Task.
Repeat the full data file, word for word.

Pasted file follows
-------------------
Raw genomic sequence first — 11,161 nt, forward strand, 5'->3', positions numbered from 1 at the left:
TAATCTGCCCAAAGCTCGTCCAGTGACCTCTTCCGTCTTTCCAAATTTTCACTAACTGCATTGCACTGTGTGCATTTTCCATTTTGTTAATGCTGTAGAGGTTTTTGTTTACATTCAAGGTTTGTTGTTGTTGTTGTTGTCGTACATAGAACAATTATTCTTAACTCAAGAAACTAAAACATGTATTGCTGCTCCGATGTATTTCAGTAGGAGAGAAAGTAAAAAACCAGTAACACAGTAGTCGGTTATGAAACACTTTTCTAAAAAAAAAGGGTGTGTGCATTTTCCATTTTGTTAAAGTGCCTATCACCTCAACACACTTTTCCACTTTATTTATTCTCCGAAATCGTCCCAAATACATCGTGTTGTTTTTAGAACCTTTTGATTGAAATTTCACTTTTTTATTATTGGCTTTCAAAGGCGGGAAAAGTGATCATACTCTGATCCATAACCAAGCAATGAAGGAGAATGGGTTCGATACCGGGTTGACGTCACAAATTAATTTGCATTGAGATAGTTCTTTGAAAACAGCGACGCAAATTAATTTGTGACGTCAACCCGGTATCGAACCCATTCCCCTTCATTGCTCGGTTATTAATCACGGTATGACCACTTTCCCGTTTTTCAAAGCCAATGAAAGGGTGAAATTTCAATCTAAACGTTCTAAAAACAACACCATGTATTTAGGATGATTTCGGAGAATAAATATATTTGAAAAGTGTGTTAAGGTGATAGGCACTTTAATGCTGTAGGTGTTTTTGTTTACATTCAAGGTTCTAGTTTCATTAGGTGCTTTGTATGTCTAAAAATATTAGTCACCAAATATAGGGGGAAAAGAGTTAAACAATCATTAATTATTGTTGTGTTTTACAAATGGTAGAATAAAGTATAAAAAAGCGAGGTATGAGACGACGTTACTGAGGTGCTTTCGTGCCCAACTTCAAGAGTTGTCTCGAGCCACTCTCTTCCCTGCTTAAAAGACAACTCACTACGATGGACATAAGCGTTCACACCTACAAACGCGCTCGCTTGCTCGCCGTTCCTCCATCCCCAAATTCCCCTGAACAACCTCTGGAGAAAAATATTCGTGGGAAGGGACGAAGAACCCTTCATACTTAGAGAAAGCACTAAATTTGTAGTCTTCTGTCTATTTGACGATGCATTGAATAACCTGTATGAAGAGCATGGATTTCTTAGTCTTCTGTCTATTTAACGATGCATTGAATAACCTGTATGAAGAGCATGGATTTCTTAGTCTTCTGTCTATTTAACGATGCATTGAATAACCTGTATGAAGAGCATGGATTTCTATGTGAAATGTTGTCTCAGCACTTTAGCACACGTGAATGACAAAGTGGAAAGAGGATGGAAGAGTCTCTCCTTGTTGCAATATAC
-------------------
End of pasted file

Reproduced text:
Raw genomic sequence first — 11,161 nt, forward strand, 5'->3', positions numbered from 1 at the left:
TAATCTGCCCAAAGCTCGTCCAGTGACCTCTTCCGTCTTTCCAAATTTTCACTAACTGCATTGCACTGTGTGCATTTTCCATTTTGTTAATGCTGTAGAGGTTTTTGTTTACATTCAAGGTTTGTTGTTGTTGTTGTTGTCGTACATAGAACAATTATTCTTAACTCAAGAAACTAAAACATGTATTGCTGCTCCGATGTATTTCAGTAGGAGAGAAAGTAAAAAACCAGTAACACAGTAGTCGGTTATGAAACACTTTTCTAAAAAAAAAGGGTGTGTGCATTTTCCATTTTGTTAAAGTGCCTATCACCTCAACACACTTTTCCACTTTATTTATTCTCCGAAATCGTCCCAAATACATCGTGTTGTTTTTAGAACCTTTTGATTGAAATTTCACTTTTTTATTATTGGCTTTCAAAGGCGGGAAAAGTGATCATACTCTGATCCATAACCAAGCAATGAAGGAGAATGGGTTCGATACCGGGTTGACGTCACAAATTAATTTGCATTGAGATAGTTCTTTGAAAACAGCGACGCAAATTAATTTGTGACGTCAACCCGGTATCGAACCCATTCCCCTTCATTGCTCGGTTATTAATCACGGTATGACCACTTTCCCGTTTTTCAAAGCCAATGAAAGGGTGAAATTTCAATCTAAACGTTCTAAAAACAACACCATGTATTTAGGATGATTTCGGAGAATAAATATATTTGAAAAGTGTGTTAAGGTGATAGGCACTTTAATGCTGTAGGTGTTTTTGTTTACATTCAAGGTTCTAGTTTCATTAGGTGCTTTGTATGTCTAAAAATATTAGTCACCAAATATAGGGGGAAAAGAGTTAAACAATCATTAATTATTGTTGTGTTTTACAAATGGTAGAATAAAGTATAAAAAAGCGAGGTATGAGACGACGTTACTGAGGTGCTTTCGTGCCCAACTTCAAGAGTTGTCTCGAGCCACTCTCTTCCCTGCTTAAAAGACAACTCACTACGATGGACATAAGCGTTCACACCTACAAACGCGCTCGCTTGCTCGCCGTTCCTCCATCCCCAAATTCCCCTGAACAACCTCTGGAGAAAAATATTCGTGGGAAGGGACGAAGAACCCTTCATACTTAGAGAAAGCACTAAATTTGTAGTCTTCTGTCTATTTGACGATGCATTGAATAACCTGTATGAAGAGCATGGATTTCTTAGTCTTCTGTCTATTTAACGATGCATTGAATAACCTGTATGAAGAGCATGGATTTCTTAGTCTTCTGTCTATTTAACGATGCATTGAATAACCTGTATGAAGAGCATGGATTTCTATGTGAAATGTTGTCTCAGCACTTTAGCACACGTGAATGACAAAGTGGAAAGAGGATGGAAGAGTCTCTCCTTGTTGCAATATAC